The law creates standards for the design of telecommunications facilities and a priority list for their placement. The highest preference is given to facilities placed on existing towers and structures on municipal properties and facilities, and in public rights-of-way adjacent to commercially- and industrially-zoned areas. The next highest preference is given to existing privately-owned structures on commercially- and industrially-zoned properties, and then to existing privately-owned structures on residentially-zoned properties. Facilities located in public rights-of-way adjacent to residentially-zoned areas are less desirable, with facilities located on new towers in residential areas being the least desirable. To minimize the number of new facilities, the law also mandates collocation of equipment whenever possible. It requires an applicant to demonstrate that no suitable existing structures or facilities are available for collocation within the same geographic area as the proposed facility.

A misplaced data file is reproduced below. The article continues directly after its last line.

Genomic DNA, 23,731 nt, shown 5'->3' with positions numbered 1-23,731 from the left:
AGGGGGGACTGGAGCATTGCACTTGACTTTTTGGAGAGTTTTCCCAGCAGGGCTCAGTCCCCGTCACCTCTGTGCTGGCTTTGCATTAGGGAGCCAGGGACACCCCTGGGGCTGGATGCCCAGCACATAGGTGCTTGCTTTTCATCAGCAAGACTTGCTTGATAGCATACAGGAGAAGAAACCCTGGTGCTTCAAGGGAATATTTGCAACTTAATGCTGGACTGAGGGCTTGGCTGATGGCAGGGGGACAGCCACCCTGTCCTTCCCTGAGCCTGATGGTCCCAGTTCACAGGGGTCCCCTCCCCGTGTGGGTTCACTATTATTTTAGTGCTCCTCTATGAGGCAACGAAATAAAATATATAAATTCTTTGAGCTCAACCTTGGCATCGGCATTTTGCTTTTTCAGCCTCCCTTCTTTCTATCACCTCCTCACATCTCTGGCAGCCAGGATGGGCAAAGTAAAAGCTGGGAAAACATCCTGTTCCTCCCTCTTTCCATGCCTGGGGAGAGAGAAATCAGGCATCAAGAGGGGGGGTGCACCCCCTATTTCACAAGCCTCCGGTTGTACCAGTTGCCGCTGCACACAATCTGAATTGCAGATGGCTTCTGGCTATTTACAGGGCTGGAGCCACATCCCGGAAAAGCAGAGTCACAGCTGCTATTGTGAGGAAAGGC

In an effort to mitigate the visual impact that telecommunications facilities can have on surrounding areas, the Town’s new telecommunications law requires that all facilities adhere to certain general aesthetic requirements. For instance, all new facilities, including supporting electrical and mechanical components, must be of a neutral color or such other color as the reviewing board may require. They must be constructed, to the extent practicable, using materials, colors, and textures, so that they blend into the natural setting and surrounding buildings. Any ground-mounted equipment must screened with a suitable fence and/or landscaping to maintain the aesthetic quality of the surrounding community.